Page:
Missoula County Public Schools is adding to the city beneath Missoula.
One part of the $158 million in bonds passed by voters a year ago is, compared to the building projects, an invisible addition to the school district. It's a 21-mile fiber network currently being routed underneath the city.
But while it's not visible, the project will have an immediate and noticeable impact in classrooms.
All construction south of the Clark Fork River is expected to be done by Dec. 1. The trickier part of the project, north of the river toward Rattlesnake Elementary, is going to take longer.
The fiber project is a $3.2 million investment that the district says will save them $3 million over the next 20 years.
It will make MCPS the first school district in Montana to own its own fiber network.
Crews blowing fiber into the conduits have been working so fast that they were sent to Bozeman for a fiber project for a couple of days last week to give construction crews time to catch up, said MCPS network coordinator Maurice Austin.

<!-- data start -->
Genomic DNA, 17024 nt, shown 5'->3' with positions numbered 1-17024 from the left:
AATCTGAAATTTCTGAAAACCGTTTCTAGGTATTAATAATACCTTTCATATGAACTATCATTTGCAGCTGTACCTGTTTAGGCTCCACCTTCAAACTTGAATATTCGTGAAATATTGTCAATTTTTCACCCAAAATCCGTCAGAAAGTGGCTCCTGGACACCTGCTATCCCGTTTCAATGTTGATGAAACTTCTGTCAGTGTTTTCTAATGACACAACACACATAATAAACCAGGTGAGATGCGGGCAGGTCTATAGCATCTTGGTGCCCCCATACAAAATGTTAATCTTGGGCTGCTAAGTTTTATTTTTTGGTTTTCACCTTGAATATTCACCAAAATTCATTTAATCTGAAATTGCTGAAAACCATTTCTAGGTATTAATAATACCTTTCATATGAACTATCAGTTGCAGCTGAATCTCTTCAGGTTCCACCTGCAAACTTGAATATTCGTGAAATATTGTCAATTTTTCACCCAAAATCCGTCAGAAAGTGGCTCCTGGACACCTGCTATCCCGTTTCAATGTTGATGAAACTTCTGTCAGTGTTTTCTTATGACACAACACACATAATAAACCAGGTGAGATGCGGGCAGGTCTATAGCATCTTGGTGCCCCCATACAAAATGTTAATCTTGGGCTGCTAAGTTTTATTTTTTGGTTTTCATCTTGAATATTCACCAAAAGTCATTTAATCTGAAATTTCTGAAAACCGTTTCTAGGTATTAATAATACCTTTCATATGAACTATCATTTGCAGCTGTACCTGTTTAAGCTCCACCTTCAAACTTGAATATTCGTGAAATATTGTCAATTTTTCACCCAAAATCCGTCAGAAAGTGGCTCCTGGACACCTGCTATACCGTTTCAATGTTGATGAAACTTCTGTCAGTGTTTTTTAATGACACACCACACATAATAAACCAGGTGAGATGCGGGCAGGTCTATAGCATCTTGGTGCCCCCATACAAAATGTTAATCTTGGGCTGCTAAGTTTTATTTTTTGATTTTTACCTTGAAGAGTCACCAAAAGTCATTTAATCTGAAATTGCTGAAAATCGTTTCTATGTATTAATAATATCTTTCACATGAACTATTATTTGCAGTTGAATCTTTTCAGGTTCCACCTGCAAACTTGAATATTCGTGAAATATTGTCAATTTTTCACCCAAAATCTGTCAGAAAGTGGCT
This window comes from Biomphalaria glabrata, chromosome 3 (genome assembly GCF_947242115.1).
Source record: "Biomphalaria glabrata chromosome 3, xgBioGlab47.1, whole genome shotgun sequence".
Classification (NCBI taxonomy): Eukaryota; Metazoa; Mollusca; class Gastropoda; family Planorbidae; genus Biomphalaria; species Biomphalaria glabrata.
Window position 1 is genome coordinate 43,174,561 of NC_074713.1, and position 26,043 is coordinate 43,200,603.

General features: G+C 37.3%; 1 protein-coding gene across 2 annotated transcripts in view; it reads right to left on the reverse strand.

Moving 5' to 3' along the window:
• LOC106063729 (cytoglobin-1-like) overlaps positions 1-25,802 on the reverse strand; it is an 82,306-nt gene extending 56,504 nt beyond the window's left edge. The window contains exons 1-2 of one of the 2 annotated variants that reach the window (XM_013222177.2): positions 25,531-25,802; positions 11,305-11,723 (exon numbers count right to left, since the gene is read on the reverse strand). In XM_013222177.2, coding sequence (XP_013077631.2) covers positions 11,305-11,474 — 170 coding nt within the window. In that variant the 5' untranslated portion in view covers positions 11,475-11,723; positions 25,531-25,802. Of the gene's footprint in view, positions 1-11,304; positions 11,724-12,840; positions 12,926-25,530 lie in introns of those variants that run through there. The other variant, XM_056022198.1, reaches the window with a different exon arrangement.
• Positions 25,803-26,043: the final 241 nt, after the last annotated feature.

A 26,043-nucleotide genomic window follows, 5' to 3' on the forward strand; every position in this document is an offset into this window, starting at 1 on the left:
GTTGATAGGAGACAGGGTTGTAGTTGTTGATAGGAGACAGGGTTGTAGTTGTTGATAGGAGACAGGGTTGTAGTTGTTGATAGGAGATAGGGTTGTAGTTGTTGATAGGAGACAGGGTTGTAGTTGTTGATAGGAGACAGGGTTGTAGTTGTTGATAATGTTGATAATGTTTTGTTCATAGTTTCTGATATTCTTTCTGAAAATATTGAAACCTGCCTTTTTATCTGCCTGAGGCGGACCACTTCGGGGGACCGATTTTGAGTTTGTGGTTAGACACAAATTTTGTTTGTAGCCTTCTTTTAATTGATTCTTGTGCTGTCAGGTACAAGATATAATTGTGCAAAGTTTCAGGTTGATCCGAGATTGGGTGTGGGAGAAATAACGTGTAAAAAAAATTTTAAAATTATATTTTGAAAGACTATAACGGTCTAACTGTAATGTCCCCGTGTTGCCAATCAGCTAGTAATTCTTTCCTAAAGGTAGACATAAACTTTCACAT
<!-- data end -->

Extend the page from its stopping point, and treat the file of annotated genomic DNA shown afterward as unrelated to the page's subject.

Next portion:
The fiber network is an underground system connecting the district's buildings to each other and upping internet speeds, one key component of the 21st Century Model of Education initiative.
"I hike the L a lot ... and when I look down on Missoula, I see this network of roadways, different neighborhoods and areas where school buildings are," said Hatton Littman, director of technology and communication. "Every time I hike up there, I look out and for me, because we're working on this project, I'm constantly thinking about another network, the system of connections underground that connects our buildings together, and what a great investment it will be for our district."
It's the end result of a multi-year investigation that led MCPS technology staff to a realization: the local internet service they were paying for to connect their buildings "was not very competitively priced and the service wasn't very fast," Littman said.
There are two parts: a wide area network and the internet service.